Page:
The Fisher v. University of Texas-Austin case against affirmative action in college admissions is a subject I’ve been turning over in my mind for a while. Folks who are arguing against affirmative action for people of color are attacking it as if it’s a program meant to address the impact of discrimination on people as individuals, and not as members of aggrieved communities. According to that logic, affirmative action, at least on a case by case basis, puts one form of discrimination over another, as if some people matter more.
Proponents argue that affirmative action exists to address barriers to access resulting from systemic discrimination experienced both by individuals as members of whole structurally disadvantaged communities. This reasoning says affirmative action exists to deal with the harm that occurs when discrimination is not just arbitrary and individualized but instead concentrated upon groups over time.
That pro-affirmative action argument is one I pretty much agree with. But while it seems to be good for the choir, it’s not sitting well in the pews. So, I take a slightly different approach when folks ask me about race-based affirmative action.
I say, before you can understand why we need race-based affirmative action, you gotta understand racism. Racism isn’t just about individual discrimination. And then I ask, do know what a house and racial inequality have in common?
A house is based on a blueprint, much as racial inequality is originally based on a set of racial codes. That blueprint describes a set of aspirations and a lifestyle. It reflects the hopes and dreams, and, yes, limitations and financial considerations, of the builders and those for whom the house is being created. Upon that blueprint, a real bricks and mortar structure is created. And in that structure, just as in a society based on racist codes, how we think, what we are able to imagine, and how we relate to one another are deeply affected by the original design.
Our blueprint for governance is the Constitution. And that document was meant to perpetuate a set of ideas created by people whose definitions of freedom, rights, liberty, and even happiness was shaped by racism. In order to be among the architects, you had to white, male, and wealthy. And at the risk of sounding like a broken record, the land upon which their wealth was founded was stolen, and Black people were among the property the vast majority of those architects owned.
Based on that blueprint, a system of governance and real political, social, and economic structures were created that, among other things, defined by race those who would benefit from these structures and who would be left outside. That the land and labor of people of color would be used to build these exclusive structures only reinforced, rather than weakened, whites’ sense of exclusive entitlement.
The legacy of these first decisions is perhaps no where better demonstrated than in the racial wealth gap.
In 2009, median white household wealth was 20 times that of African Americans. In specific terms, white median household wealth was $113,149. Black median household wealth was $5,677. It’s not much better for Latinos. And though I couldn’t find statistics, I think we can agree that where wealth is concerned, there could be no more dispossessed a people than Native Americans, no matter what their median household wealth.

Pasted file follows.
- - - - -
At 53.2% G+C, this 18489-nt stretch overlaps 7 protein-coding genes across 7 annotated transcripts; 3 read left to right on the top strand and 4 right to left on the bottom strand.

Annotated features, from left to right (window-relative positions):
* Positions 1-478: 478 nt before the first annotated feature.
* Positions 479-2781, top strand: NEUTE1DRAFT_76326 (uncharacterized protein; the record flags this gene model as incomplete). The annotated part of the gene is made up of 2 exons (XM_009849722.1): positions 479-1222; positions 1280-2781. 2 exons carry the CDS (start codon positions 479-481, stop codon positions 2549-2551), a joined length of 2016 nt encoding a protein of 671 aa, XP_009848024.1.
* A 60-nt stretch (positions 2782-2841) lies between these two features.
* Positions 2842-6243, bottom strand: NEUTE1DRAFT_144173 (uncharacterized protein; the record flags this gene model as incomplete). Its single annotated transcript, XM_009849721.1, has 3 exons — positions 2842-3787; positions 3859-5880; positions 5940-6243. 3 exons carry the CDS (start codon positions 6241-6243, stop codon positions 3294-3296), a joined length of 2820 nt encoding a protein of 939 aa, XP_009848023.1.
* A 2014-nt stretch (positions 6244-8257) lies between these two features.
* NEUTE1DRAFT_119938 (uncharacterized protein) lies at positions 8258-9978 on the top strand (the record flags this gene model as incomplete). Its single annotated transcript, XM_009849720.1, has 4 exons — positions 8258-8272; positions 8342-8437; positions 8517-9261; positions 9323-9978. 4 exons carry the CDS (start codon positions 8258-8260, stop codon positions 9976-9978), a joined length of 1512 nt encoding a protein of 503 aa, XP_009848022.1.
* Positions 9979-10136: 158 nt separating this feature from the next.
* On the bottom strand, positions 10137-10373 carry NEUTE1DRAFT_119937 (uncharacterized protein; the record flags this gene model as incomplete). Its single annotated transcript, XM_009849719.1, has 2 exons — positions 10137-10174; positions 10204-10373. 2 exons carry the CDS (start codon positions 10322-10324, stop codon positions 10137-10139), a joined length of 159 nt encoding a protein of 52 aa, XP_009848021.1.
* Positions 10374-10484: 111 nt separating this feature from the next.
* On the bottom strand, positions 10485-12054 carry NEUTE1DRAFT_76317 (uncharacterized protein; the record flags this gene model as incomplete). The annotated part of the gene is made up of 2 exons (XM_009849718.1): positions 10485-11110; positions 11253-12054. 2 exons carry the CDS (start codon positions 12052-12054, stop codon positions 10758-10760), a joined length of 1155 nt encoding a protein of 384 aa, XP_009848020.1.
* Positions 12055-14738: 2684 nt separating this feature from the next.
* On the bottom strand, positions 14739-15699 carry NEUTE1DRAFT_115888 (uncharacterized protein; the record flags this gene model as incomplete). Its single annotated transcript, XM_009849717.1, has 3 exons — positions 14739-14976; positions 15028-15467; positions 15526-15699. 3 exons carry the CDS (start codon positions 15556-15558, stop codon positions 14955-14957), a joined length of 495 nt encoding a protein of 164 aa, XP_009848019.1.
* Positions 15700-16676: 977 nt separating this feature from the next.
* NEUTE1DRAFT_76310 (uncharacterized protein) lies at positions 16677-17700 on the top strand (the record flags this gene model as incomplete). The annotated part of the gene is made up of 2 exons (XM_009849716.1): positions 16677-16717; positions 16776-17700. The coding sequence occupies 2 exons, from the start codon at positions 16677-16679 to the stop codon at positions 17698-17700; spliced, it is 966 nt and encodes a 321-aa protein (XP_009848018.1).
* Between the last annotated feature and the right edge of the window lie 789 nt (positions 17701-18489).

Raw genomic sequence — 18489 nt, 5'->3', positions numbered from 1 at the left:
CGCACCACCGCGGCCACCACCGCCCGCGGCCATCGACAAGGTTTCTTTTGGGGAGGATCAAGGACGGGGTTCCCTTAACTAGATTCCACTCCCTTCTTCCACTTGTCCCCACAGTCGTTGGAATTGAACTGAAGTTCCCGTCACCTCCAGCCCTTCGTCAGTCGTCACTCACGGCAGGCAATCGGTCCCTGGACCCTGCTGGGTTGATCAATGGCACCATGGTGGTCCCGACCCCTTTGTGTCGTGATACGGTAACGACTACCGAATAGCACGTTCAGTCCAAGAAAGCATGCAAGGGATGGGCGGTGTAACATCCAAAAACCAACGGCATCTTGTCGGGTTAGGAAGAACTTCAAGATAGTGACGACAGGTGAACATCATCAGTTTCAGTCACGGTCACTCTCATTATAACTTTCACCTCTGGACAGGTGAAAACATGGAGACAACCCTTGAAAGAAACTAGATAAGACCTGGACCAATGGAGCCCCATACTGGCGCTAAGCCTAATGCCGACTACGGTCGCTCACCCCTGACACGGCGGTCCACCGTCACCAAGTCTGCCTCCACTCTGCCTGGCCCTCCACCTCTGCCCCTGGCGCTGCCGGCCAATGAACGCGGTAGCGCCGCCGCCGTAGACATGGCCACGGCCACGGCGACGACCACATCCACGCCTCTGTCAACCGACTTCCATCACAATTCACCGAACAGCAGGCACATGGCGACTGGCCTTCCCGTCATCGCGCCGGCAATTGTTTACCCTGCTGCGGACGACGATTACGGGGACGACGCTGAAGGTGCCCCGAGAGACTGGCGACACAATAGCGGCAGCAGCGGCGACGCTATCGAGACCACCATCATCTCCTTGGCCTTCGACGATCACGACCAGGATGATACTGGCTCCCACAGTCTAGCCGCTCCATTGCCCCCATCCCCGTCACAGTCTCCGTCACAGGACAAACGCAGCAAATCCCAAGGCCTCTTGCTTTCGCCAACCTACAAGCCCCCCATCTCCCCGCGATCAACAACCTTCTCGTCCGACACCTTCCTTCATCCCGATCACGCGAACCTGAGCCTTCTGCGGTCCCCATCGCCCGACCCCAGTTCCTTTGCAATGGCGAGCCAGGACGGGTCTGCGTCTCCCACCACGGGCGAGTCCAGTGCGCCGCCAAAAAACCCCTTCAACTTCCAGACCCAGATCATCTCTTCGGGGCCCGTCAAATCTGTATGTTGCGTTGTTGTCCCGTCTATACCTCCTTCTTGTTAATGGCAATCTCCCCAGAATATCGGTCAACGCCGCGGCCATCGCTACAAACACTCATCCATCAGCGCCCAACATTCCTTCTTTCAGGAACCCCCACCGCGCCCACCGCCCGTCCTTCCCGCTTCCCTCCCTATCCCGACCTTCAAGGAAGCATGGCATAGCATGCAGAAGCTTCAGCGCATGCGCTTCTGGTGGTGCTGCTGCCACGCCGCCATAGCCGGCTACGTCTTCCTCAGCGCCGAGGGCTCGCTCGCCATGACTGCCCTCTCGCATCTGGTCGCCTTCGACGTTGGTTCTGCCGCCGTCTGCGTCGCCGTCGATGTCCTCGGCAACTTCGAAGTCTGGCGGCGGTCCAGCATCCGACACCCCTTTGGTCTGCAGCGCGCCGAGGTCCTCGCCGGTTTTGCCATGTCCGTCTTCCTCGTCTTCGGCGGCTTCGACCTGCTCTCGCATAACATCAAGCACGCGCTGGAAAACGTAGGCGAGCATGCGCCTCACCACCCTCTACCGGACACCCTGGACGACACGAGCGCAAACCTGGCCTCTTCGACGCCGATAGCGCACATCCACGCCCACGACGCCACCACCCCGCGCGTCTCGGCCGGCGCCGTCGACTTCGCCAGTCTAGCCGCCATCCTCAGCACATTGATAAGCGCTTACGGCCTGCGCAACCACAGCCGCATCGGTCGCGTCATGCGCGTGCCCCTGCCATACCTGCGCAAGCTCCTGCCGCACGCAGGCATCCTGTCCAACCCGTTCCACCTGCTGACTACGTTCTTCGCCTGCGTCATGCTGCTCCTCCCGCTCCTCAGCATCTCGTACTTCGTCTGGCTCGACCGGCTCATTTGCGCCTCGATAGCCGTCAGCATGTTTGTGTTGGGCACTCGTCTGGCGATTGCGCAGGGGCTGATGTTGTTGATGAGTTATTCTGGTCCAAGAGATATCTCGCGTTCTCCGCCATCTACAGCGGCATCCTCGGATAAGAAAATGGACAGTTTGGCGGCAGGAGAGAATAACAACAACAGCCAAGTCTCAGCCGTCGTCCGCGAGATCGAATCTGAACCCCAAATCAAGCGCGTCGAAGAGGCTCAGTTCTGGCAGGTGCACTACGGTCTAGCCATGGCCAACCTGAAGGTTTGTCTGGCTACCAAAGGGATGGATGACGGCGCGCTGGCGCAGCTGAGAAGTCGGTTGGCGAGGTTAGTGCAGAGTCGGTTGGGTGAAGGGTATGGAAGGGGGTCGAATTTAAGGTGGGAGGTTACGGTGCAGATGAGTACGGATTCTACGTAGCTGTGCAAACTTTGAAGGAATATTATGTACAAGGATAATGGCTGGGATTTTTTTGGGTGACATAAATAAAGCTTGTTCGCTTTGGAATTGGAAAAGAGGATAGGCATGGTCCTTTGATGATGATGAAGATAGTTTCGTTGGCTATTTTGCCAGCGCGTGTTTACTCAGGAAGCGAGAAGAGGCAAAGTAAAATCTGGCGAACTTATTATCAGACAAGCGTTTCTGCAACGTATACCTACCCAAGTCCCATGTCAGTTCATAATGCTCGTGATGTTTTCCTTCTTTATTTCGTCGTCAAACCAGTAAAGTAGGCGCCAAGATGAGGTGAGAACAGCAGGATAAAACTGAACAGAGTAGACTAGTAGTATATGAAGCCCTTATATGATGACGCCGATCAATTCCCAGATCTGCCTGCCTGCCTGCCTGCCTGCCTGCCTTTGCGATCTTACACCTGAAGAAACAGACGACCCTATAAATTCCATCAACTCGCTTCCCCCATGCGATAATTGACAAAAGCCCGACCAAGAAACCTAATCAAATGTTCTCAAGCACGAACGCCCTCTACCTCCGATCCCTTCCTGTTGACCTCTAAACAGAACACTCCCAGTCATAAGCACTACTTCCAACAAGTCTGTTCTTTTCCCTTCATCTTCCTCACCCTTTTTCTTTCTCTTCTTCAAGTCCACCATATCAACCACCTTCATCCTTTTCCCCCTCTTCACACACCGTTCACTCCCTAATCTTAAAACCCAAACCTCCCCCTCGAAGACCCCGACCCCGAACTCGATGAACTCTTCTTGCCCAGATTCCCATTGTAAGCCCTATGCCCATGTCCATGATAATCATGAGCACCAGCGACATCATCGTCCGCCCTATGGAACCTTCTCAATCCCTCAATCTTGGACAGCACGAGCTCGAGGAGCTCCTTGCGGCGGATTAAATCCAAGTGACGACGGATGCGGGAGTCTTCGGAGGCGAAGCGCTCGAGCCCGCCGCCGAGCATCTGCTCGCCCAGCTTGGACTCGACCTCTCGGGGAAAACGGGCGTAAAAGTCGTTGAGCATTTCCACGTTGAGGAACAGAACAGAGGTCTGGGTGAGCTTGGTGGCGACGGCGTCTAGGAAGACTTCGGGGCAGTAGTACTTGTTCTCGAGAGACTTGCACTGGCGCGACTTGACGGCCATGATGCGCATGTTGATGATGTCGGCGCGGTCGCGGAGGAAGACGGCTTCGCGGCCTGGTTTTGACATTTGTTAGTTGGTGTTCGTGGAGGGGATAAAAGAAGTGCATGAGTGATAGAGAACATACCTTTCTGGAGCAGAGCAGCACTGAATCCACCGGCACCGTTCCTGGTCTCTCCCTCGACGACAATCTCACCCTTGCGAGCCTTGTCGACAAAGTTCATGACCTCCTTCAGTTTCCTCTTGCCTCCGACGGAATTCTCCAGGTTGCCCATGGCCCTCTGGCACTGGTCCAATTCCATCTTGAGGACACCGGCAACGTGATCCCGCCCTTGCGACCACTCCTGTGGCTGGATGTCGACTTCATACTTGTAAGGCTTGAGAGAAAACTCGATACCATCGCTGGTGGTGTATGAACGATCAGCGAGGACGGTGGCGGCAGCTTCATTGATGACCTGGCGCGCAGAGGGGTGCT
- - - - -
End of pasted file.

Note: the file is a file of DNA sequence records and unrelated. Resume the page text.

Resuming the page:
For African Americans, U.S. history is riddled with stories of discriminatory laws and customs that prevented them from creating wealth. Discrimination in insurance and mortgage lending as well as racially exclusionary neighborhood covenants prevented African Americans from buying property in neighborhoods considered desirable from an investment standpoint.
Even some of the benefits of the GI Bill that are so often credited with having helped to build the American middle class were denied to African American veterans in some Southern states. Throughout the period so many harken back to as the good old days, when the American middle class was being built, racism ensured that African Americans would be left out of that middle class. Following the logic of slavery, Blacks were excluded so as to avoid interfering with their availability as cheap labor.
So to return to the analogy of the house for a minute. If you think of society as a house, racism in the original blueprint created a structure in which the rooms are too few, even as all of us contribute to it’s maintenance. Far too many of us sleep outside.
As long as we refuse to start over, to create a structure capable of accommodating everyone, and fairly, our only other resort is to remodel. That means taking down walls, making some rooms smaller and generally changing a structure the most advantaged among us have become all too comfortable with. From the perspective of those on the inside, the walls are not barriers, they’re protection. That’s why even those in the poorest rooms are complaining.
And, that’s what all the fuss is about regarding affirmative action. It’s one of those remodeling jobs that’s cutting into structures that whites have come to rely upon to safeguard their privileges. Our only options are to challenge those privileges, or to propose a new plan that can accommodate everyone.